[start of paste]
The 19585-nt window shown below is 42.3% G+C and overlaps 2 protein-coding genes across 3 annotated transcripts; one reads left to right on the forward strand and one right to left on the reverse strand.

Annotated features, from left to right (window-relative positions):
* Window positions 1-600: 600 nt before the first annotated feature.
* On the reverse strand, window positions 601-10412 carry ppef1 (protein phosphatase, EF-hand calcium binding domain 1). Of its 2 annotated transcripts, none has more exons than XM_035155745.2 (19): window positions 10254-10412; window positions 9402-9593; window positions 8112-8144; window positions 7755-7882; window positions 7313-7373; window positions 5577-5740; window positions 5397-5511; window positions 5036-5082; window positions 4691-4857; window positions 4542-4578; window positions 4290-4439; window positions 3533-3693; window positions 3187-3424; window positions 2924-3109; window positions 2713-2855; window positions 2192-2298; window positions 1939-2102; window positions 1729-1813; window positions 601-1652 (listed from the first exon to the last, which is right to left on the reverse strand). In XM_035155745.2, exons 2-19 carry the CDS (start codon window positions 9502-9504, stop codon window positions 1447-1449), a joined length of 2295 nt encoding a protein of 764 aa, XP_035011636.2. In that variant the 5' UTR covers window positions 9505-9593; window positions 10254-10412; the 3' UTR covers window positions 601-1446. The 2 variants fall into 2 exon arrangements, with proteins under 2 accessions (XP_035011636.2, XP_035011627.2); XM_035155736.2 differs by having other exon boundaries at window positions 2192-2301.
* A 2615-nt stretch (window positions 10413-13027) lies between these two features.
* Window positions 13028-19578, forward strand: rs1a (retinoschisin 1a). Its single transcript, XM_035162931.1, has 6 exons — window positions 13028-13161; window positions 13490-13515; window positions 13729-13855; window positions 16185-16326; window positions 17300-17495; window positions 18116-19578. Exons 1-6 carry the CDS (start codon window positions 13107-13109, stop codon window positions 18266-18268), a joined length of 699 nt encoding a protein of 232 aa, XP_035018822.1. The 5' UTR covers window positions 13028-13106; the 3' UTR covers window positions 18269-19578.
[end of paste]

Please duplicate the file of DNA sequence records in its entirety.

The 19585-nt window shown below is 42.3% G+C and overlaps 2 protein-coding genes across 3 annotated transcripts; one reads left to right on the forward strand and one right to left on the reverse strand.

Annotated features, from left to right (window-relative positions):
* Window positions 1-600: 600 nt before the first annotated feature.
* On the reverse strand, window positions 601-10412 carry ppef1 (protein phosphatase, EF-hand calcium binding domain 1). Of its 2 annotated transcripts, none has more exons than XM_035155745.2 (19): window positions 10254-10412; window positions 9402-9593; window positions 8112-8144; window positions 7755-7882; window positions 7313-7373; window positions 5577-5740; window positions 5397-5511; window positions 5036-5082; window positions 4691-4857; window positions 4542-4578; window positions 4290-4439; window positions 3533-3693; window positions 3187-3424; window positions 2924-3109; window positions 2713-2855; window positions 2192-2298; window positions 1939-2102; window positions 1729-1813; window positions 601-1652 (listed from the first exon to the last, which is right to left on the reverse strand). In XM_035155745.2, exons 2-19 carry the CDS (start codon window positions 9502-9504, stop codon window positions 1447-1449), a joined length of 2295 nt encoding a protein of 764 aa, XP_035011636.2. In that variant the 5' UTR covers window positions 9505-9593; window positions 10254-10412; the 3' UTR covers window positions 601-1446. The 2 variants fall into 2 exon arrangements, with proteins under 2 accessions (XP_035011636.2, XP_035011627.2); XM_035155736.2 differs by having other exon boundaries at window positions 2192-2301.
* A 2615-nt stretch (window positions 10413-13027) lies between these two features.
* Window positions 13028-19578, forward strand: rs1a (retinoschisin 1a). Its single transcript, XM_035162931.1, has 6 exons — window positions 13028-13161; window positions 13490-13515; window positions 13729-13855; window positions 16185-16326; window positions 17300-17495; window positions 18116-19578. Exons 1-6 carry the CDS (start codon window positions 13107-13109, stop codon window positions 18266-18268), a joined length of 699 nt encoding a protein of 232 aa, XP_035018822.1. The 5' UTR covers window positions 13028-13106; the 3' UTR covers window positions 18269-19578.